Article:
There's a moment, near the end of my recent hands-off preview of Solar Ash (opens in new tab), where an inky black monster clambers over the moon and utterly fills the screen. Our protagonist, a 'Voidrunner' named Rei, dashes over the cracked shells that make up its hide, skating between weak spots like the boss was a level unto itself. It's at this point that Heart Machine founder Alx Preston says: "This is the smallest boss by an order of magnitude."
Solar Ash shares plenty with Preston's previous work, the beautiful and singular Hyper Light Drifter. Both feature dream-like pastel worlds, a haunting Disasterpeace soundtrack, and a fashion sense that heavily favours masks. But over the course of our demo, it became clear that Solar Ash is a vastly more ambitious project than its predecessor—and not just in terms of boss girth.
The biggest change is that shift to 3D, which Solar Ash makes full use of with a pivot to platforming. But it's a specific kind of platforming that really catches me, drawing from the fast, effortless traversal of Sega classics like Jet Set Radio Future as Rei glides across this surreal world—skating and dashing and grinding around ancient temples with effortless flair.
Combat still exists, but enemies are more roadbumps than full-on martial contests. Instead, Solar Ash's dungeons are more interested in traversal challenges. Our guide Mars Ashton slowly unlocks wings of an old tower by digging through back-rooms and underground catacombs for the gooey weak spots of these grotesque black growths that have taken over the structure.
The same thinking applies to the game's bosses. That giant, screen-filling bug is taken down by baiting an opening to jump onto its shell, sprinting across its bony hide to smack weak spots in a precise order before its carapace turns to lava. It's a knowing nod to Shadow of the Colossus, albeit a bizarre alternate version where Wander got really into inline skating.
Those quiet moments of exploration let us linger on how absolutely bloody gorgeous a thing Solar Ash is to behold. Hyper Light might have been a masterclass in pixel art, but its successor is something entirely its own—a surrealist world of pastel growths and towering mushrooms, where gravity is always subjective and nothing ever seems quite solid.
In part, that's because much of it isn't—Rei is often seen skating across seas of clouds, rendered with the same volumetric technique used by Media Molecule's Dreams to give the game's clouds a soft fuzz that flows and reacts to your movement with delightful physicality. There's a liquidity to the way Rei almost swims through the world that makes it feel oceanic, helped further by the coral-like structures that form this world (though Preston notes there'll be all kinds of biomes and sub-biomes beyond just mushrooms).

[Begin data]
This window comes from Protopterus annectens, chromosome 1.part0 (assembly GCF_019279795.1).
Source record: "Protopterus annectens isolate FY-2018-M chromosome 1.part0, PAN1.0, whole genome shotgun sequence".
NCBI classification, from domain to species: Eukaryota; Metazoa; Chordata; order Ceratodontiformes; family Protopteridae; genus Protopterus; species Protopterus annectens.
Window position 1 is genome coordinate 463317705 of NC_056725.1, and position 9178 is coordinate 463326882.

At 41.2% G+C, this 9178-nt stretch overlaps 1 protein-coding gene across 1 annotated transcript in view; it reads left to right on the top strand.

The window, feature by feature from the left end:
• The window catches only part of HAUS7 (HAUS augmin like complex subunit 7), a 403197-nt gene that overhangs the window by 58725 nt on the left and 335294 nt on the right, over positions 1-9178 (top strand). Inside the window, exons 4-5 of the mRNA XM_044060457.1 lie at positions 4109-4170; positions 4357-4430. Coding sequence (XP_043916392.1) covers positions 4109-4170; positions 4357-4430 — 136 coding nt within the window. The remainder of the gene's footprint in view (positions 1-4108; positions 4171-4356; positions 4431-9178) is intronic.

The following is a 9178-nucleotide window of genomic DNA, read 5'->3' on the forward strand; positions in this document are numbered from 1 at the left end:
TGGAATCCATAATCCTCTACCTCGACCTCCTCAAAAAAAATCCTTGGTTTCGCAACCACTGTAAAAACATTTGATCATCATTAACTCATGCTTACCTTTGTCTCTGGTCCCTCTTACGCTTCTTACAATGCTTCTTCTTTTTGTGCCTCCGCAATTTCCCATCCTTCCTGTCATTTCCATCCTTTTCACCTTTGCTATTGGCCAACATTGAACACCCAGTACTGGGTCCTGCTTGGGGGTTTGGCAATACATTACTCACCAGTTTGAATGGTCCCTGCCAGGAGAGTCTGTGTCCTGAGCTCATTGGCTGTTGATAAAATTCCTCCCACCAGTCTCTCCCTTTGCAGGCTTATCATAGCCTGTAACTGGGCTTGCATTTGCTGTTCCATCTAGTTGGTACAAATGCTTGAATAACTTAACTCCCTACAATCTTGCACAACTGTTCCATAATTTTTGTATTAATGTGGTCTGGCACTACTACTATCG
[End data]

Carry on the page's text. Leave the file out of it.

It's during these travels that Solar Ash feels most like Hyper Light Drifter, a game that dismissed writing entirely to focus on being a mood piece—every arena doubling as a vignette of some great tragedy, small loss or welcome intimacy. Solar Ash looks to still have that, but it also has more explicit storytelling in the form of a fully voiced cast.
Rei has agency in a way the Drifter never did. She speaks to people in a world where everyone is, in Preston's words, trying to "escape their own pain". She inquires her way through conversations (with traditional dialogue trees), forms poems, and can call on CYD—an upgrade-dealing companion who's described as "if your kind aunt was a holographic robot network". In the preview, we saw those upgrades used to rebuild Rei's health bar, bought with a goop-like currency that floats towards the player like drops of suspended blood.
In a moment, we see a broader map formed of bespoke named locations, each an expansive world full of secrets to explore. I can only hope that within this vast scale, Solar Ash doesn't lose the heart that, even after five years, still gives me goosebumps whenever I fire up Hyper Light Drifter. Even without words, Preston's debut was such a crystallised vision of trauma (drawn from a lifetime of often near-death heart problems (opens in new tab))—and in our preview, the developer admits that the expanded scope of the team means Solar Ash by definition can't be as singular in its messaging.
Solar Ash isn't leaving that theme behind. This is still very much a game about a world and a people left scarred by disaster, and the gravity trauma can hold on you. But where the Drifter was dogged by his own pain and dealt with it by lashing out, Solar Ash looks to offer a world where disparate people can band together to pull themselves out of despair.
More power to you if you can escape said despair while pulling off some slick railslides off a centipede the size of a small moon. Solar Ash arrives on October 26 on the Epic Games Store (opens in new tab).